Botoka Motsumi is a migrant from Botswana who moved to Australia in 2003. He studied to become a high school teacher, and now runs the Ministry of Entertainment.
Botoka graduated with a double degree in Arts and Teaching from the University of New England. Now he’s a high school teacher and giving a helping hand with education in Brisbane, running the Ministry of Entertainment here and in the town of Inverell in New South WAles.
The Ministry of Entertainment is about reviving people using all kinds of entertainment like spelling, quizzes, motivational speaking and sports. Inspired by communal village living from his upbringing in Botswana, Botoka is hoping to help people
Botoka talks about his passion for bringing people together to live communally, to share experiences and have fun.
Agnieszka Niemira lives a politically active life in Brisbane, passionate about saving the environment and involved with local radical education groups and feminist collectives.
Agnieszka’s ideals were shaped by her early life in Poland, where she was a part of the Solidarity movement. Solidarity was a trade union which fought for workers’ rights and social justice in Poland during economic problems in the 80s. Despite Solidarity’s non-violent demonstrations, the Polish government enacted violent martial law to suppress the group.
When she moved to Australia, Agnieszka worked as a school teacher and explored the theory of Democratic Education in her classrooms to great success. After giving birth to her son, Agnieszka saw many changes in Australian education and her new role as a mother. She is now a poet and actively participates in Brisbane feminist collectives.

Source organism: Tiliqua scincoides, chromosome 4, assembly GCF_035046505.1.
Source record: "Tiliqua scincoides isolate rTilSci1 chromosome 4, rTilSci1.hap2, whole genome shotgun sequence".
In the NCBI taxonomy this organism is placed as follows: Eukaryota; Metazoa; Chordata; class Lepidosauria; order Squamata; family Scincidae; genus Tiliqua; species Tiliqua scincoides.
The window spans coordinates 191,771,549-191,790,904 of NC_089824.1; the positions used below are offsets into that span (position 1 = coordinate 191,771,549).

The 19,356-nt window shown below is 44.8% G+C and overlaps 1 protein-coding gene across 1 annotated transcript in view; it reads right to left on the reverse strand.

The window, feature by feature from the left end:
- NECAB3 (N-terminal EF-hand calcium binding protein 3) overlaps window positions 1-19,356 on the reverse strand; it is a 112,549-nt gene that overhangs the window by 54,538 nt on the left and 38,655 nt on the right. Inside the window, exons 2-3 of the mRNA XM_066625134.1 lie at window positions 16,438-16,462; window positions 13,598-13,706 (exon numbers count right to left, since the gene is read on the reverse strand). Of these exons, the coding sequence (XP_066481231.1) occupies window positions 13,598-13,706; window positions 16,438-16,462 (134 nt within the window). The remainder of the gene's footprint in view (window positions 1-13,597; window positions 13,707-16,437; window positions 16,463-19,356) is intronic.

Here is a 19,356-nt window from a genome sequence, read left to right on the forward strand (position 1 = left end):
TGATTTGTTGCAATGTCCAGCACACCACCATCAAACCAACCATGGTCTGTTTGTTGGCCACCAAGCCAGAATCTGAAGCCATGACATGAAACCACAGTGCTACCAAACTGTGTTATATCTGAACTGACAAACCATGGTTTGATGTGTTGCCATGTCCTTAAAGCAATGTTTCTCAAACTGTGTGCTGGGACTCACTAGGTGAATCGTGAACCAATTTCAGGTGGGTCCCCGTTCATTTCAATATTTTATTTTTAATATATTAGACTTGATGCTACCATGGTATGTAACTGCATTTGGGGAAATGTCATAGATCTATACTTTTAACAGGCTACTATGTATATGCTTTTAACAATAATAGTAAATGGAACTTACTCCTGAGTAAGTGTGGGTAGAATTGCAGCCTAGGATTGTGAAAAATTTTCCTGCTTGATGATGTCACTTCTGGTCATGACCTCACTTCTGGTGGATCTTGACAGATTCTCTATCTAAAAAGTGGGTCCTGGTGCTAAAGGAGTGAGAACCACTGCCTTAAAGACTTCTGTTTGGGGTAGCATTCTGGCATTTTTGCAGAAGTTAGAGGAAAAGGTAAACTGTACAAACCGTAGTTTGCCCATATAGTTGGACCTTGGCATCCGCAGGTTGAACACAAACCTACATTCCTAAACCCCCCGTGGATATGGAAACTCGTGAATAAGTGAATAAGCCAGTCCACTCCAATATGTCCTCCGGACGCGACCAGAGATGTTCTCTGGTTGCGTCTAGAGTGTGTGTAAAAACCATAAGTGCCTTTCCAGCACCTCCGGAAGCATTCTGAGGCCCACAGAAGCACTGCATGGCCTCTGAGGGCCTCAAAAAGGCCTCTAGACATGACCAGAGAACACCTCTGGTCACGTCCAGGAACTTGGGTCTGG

Agnieszka tells us about life in Poland, and how her experiences shaped her life raising a family and working in education in Brisbane today.
From left to right: ECCQ chair Agnes Whiten, Rachel Jacobs for the Greens, Connie Cicchini for the KAP, ALP Senator Claire Moore and MC Dr Lee Duffield
The Ethnic Communities Council of Queensland organised a forum for Brisbane voters to hear what local politicians running in the election have to say about multiculturalism. Some of the hot topics were employment, economy, education and asylum seekers.
Agnes Whiten, ECCQ chair, posed a question at the beginning of the forum for audiences and panellists to think about – is there such thing as an ethnic vote?
After the forum, we caught up with Connie Cicchini and Rachel Jacobs.
Connie Cicchini is the Brisbane candidate for Katter’s Australian Party. The daughter of an Italian migrant, Connie tells us about her family and going on the campaign trail leading up to the election.